PARKER, Henry II (1638-1713), of Honington, Warws.
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Family and Education
b. 25 July 1638, 1st s. of Henry Parker, Painter-Stainer, of Fleet Street, London and Little Grove, East Barnet, Herts. by Margaret, da. of John White of London. educ. I. Temple 1658, called 1666. m. 29 Mar. 1665 (with £1,500), Mary, da. of Alexander Hyde, bp. of Salisbury 1665-7, 5s. (3 d.v.p.), 3da. suc. fa. 1670, uncle Sir Hugh Parker as 2nd Bt. Mar. 1697.1
Clerk of assize, Oxford circuit, Nov. 1660-74; commr. for oyer and terminer 1661; j.p. Worcs. 1665-Mar. 1688, 1689-?96, 1700-d., Evesham 1671, Warws. 1676-?96, 1700-d.; recorder, Evesham 1672-Feb. 1688, Oct. 1688-d.; commr. for assessment, Warws. and Worcs. 1673-80, 1689, Warws. 1690, for recusants, Worcs. 1675; dep. lt. Warws. 1686-7, 1689-?96, 1703-d.2
Parker’s father, who was something of an antiquary as well as a successful merchant, traced his descent from the Devonshire family. After the Restoration he built up an estate in the Upper Stour valley, purchasing the Worcestershire manor of Talton in 1663 and the adjacent property of Honington some years later. Parker himself became a lawyer, and was returned for Evesham, of which borough he was recorder, at both elections in 1679. His marriage had brought him into the Hyde family, and he was marked ‘base’ on Shaftesbury’s list. He was appointed to the committee of elections and privileges, and to that to consider the reform of bankruptcy proceedings on 16 May 1679, but he was absent from the division on the first exclusion bill. He left no trace on the records of the second Exclusion Parliament, and lost his seat to an exclusionist in 1681. He took part in the surrender of the Evesham charter in 1682, and was reappointed recorder. He regained his seat in 1685 and became an active Member of James II’s Parliament, being named to 15 committees, mostly on legal matters, such as expiring laws, the recovery of small tithes and the relief of poor debtors. He was absent from the meeting of Worcestershire justices to answer the questions on the repeal of the Test Act and Penal Laws, and in October 1688 he signed the letter of the Warwickshire deputy lieutenants reporting that they were unable to act because their commissions had lapsed with the removal of the Earl of Northampton.3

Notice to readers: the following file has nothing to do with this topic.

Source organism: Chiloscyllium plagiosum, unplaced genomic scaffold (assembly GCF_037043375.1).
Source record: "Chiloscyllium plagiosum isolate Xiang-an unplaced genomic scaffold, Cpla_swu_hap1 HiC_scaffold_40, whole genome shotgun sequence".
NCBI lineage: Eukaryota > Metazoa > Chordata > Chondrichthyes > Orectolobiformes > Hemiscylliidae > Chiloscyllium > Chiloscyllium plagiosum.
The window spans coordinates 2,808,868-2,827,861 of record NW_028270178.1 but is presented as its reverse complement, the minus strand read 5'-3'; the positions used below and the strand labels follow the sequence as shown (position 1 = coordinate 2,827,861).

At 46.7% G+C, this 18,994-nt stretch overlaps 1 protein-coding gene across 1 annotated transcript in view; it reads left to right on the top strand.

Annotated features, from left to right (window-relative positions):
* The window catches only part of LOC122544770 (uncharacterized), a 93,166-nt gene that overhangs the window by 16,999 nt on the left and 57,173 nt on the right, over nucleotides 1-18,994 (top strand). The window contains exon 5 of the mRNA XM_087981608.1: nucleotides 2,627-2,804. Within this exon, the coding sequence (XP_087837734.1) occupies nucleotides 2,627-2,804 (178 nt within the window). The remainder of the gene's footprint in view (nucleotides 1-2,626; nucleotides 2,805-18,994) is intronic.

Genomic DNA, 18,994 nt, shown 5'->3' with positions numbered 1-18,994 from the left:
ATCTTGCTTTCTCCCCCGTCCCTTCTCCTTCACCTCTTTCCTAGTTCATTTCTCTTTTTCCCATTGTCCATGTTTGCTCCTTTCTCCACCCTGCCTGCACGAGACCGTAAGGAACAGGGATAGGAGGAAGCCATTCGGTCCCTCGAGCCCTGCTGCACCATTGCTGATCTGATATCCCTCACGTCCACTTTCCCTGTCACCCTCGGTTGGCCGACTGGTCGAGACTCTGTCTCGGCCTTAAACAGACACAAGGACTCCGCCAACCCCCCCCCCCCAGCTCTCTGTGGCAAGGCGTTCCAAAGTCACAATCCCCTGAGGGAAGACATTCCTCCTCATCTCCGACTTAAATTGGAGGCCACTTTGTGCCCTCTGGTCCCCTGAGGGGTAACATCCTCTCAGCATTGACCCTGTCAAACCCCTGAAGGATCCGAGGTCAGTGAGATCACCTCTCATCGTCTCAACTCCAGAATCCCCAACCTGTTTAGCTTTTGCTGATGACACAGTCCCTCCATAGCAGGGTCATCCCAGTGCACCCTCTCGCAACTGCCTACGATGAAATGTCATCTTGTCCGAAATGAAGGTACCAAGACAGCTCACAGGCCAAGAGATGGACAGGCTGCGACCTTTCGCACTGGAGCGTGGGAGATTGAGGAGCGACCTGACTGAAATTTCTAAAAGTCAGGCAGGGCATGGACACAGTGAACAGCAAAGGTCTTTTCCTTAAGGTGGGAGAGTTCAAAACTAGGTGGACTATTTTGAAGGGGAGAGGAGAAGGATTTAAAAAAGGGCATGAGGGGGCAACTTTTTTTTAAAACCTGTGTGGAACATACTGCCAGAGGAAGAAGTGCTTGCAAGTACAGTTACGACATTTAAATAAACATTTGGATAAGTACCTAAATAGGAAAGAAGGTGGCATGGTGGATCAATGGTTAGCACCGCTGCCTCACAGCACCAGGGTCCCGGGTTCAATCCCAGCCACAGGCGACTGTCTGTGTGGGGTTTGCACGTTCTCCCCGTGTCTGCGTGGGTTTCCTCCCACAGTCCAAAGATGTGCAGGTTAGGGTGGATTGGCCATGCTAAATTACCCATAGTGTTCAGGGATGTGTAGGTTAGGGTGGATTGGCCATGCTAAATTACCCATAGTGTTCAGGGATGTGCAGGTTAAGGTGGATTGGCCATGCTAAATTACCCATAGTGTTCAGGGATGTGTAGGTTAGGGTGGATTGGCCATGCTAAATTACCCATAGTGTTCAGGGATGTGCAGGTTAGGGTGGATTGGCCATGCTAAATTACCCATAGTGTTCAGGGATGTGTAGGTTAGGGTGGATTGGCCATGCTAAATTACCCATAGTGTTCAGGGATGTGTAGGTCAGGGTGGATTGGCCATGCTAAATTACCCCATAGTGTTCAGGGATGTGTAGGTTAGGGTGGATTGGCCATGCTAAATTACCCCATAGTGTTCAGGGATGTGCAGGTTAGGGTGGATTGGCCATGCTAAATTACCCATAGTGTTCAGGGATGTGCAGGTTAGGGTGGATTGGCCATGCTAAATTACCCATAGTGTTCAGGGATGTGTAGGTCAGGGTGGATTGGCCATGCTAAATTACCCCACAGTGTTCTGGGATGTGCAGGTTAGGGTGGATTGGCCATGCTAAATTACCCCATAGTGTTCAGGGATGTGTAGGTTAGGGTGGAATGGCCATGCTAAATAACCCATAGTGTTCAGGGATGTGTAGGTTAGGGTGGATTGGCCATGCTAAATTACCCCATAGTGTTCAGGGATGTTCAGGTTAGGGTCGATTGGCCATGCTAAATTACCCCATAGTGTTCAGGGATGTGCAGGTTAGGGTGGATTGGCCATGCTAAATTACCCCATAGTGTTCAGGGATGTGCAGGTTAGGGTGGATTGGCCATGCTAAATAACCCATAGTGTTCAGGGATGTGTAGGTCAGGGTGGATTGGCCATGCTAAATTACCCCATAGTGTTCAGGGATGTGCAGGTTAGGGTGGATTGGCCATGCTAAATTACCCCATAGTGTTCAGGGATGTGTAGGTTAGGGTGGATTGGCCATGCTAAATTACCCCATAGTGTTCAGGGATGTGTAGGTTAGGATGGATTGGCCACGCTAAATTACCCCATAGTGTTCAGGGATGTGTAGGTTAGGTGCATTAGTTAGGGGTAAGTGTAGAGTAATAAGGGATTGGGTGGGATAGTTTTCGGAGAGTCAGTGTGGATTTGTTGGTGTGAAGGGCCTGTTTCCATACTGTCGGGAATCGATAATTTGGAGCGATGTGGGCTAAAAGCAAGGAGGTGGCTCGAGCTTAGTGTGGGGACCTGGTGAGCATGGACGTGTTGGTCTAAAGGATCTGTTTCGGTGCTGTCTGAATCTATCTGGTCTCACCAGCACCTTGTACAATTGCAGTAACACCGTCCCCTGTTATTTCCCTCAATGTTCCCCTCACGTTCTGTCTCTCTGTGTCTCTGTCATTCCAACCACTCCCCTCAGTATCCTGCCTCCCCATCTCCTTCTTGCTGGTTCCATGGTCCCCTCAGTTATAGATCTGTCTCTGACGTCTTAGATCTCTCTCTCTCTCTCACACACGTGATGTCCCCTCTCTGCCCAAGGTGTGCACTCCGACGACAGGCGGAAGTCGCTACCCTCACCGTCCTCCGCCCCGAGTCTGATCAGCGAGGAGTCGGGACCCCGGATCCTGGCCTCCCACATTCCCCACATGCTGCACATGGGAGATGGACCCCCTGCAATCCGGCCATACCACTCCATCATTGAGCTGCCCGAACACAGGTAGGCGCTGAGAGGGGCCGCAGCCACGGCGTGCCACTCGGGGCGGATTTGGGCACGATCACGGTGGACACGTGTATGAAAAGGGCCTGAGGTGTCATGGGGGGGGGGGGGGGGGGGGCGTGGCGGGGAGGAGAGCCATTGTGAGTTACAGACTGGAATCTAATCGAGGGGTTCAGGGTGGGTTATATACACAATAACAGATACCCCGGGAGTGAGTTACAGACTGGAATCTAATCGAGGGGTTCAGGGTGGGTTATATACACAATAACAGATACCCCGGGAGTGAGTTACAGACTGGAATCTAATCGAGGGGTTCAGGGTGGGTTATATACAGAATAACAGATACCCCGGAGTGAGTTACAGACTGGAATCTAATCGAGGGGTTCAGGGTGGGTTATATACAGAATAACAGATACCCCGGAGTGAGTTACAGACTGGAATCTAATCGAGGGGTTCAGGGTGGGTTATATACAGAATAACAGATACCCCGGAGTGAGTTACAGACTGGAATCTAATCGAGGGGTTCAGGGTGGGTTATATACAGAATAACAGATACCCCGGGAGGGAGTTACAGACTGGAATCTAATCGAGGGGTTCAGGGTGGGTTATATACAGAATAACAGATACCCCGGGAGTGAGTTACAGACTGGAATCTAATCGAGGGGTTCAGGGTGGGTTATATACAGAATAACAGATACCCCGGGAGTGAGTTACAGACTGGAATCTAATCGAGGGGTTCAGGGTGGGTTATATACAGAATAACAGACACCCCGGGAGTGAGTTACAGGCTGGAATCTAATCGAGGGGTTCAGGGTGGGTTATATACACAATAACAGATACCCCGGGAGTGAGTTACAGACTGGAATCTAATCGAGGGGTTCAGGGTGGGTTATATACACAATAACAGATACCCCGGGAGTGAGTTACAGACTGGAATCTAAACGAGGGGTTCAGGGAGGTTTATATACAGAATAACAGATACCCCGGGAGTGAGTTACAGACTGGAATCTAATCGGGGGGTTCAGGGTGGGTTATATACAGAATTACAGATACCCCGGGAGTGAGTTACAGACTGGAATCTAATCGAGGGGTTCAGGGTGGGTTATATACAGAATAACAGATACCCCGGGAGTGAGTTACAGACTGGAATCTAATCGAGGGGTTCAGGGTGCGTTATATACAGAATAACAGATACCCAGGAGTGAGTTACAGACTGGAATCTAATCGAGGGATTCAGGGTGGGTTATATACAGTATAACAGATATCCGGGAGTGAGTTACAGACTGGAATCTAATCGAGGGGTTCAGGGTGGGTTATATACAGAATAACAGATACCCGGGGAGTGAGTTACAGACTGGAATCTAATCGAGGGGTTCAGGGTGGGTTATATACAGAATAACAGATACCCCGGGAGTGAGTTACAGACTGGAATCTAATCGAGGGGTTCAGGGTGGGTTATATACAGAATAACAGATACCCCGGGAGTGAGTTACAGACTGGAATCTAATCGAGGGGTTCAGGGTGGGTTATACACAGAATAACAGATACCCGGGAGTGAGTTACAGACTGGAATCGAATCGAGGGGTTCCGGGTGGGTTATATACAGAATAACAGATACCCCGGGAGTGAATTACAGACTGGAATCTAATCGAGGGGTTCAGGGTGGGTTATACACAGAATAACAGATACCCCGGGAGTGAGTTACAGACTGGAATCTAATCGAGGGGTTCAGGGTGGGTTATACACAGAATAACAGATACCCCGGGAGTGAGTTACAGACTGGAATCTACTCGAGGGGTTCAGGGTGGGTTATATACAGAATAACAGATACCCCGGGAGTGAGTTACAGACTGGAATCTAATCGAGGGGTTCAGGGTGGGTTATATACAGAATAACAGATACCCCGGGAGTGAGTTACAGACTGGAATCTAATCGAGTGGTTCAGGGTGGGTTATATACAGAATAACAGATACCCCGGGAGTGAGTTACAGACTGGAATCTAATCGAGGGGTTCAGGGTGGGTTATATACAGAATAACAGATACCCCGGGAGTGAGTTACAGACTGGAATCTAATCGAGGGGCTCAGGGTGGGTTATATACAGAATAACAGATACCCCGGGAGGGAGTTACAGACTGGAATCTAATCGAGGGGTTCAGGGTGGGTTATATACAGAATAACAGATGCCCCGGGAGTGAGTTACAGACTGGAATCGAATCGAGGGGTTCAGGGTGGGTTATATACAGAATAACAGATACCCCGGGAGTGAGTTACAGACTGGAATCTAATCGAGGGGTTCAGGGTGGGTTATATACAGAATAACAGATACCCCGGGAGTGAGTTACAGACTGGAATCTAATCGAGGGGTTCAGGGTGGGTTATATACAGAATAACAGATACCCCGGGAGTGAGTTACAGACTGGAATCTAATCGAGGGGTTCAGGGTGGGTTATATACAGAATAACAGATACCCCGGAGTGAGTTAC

Parker was re-elected to the Convention. His record cannot be entirely distinguished from that of Anthony Parker, but he was probably moderately active. He voted to agree with the Lords that the throne was not vacant, and may have helped to estimate the cost of defence in time of peace and to draft the coronation oath. As heir to his uncle, a London merchant, he was probably the ‘Mr Parker’ appointed to the committee to inquire into complaints against customs officials. He probably helped to draw up the address of thanks for the King’s declaration in favour of the Church, and he was again concerned with tithes and bankruptcy legislation. He may have been added to the committee for the attainder of rebels in Ireland, and appointed to that for administering a general oath of allegiance. Altogether ‘Mr Parker’ was named to as many as 30 committees, and acted as teller in two divisions, but he is not recorded as speaking. He remained a staunch Tory under William III and Anne, refusing the Association in 1696. He died on 25 Oct. 1713 and was buried at Honington. His eldest son, who predeceased him, sat for Evesham from 1701 to 1708, after which the next member of the family to sit was the 8th baronet, who was returned for West Suffolk in 1832.4